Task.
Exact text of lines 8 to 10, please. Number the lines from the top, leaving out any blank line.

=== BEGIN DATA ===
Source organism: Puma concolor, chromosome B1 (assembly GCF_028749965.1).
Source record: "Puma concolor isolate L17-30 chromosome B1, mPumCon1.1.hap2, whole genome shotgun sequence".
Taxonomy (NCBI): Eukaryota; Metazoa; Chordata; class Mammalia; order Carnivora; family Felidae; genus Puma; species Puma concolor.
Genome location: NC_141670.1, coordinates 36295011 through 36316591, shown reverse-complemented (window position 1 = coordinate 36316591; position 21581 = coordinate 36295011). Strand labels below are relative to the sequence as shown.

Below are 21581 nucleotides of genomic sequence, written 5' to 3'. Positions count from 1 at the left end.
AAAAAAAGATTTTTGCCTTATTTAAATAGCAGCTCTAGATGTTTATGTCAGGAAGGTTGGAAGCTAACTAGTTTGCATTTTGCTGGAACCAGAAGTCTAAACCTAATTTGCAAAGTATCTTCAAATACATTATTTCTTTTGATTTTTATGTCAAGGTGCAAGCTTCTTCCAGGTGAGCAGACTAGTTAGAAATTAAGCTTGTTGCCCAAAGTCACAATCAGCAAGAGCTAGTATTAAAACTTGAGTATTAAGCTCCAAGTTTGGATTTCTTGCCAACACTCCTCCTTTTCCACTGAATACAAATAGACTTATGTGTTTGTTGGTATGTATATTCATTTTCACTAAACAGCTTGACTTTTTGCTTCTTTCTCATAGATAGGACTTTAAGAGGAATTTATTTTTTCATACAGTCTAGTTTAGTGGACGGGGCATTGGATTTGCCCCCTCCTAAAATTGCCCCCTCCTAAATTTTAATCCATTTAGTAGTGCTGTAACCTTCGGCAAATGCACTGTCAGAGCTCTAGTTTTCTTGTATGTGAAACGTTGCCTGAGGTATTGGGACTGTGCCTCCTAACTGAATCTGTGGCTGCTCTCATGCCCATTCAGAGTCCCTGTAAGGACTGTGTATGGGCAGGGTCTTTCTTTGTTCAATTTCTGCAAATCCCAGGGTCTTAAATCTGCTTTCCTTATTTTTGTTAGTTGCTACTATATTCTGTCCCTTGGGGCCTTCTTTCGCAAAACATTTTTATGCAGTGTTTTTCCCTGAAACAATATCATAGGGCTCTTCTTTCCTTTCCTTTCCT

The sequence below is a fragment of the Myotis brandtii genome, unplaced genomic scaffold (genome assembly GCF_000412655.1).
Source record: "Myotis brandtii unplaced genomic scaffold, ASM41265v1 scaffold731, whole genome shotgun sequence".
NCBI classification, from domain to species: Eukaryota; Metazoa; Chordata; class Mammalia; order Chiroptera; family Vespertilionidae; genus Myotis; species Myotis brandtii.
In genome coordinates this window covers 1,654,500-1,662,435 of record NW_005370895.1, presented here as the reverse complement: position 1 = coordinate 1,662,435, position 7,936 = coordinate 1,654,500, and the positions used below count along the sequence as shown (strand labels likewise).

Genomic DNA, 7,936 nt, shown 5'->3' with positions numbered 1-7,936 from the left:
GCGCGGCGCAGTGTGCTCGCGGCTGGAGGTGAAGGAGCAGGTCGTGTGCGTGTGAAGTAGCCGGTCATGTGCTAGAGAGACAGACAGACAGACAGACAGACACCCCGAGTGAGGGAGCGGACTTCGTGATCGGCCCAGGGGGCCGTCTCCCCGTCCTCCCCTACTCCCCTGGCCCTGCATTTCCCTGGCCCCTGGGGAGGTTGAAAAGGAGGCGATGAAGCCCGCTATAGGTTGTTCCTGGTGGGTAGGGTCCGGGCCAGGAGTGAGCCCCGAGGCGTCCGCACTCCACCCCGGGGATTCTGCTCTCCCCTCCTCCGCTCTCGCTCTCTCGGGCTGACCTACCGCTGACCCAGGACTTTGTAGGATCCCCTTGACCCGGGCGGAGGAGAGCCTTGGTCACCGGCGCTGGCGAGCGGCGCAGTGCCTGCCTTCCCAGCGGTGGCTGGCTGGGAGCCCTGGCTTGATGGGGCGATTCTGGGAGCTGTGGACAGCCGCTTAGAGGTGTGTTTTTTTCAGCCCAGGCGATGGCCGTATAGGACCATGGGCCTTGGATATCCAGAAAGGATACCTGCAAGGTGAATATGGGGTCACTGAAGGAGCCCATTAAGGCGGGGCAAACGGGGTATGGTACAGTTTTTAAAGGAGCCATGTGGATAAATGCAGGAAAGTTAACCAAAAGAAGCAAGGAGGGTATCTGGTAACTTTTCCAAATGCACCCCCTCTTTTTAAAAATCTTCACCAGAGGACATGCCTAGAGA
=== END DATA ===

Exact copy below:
Source record: "Myotis brandtii unplaced genomic scaffold, ASM41265v1 scaffold731, whole genome shotgun sequence".
NCBI classification, from domain to species: Eukaryota; Metazoa; Chordata; class Mammalia; order Chiroptera; family Vespertilionidae; genus Myotis; species Myotis brandtii.
In genome coordinates this window covers 1,654,500-1,662,435 of record NW_005370895.1, presented here as the reverse complement: position 1 = coordinate 1,662,435, position 7,936 = coordinate 1,654,500, and the positions used below count along the sequence as shown (strand labels likewise).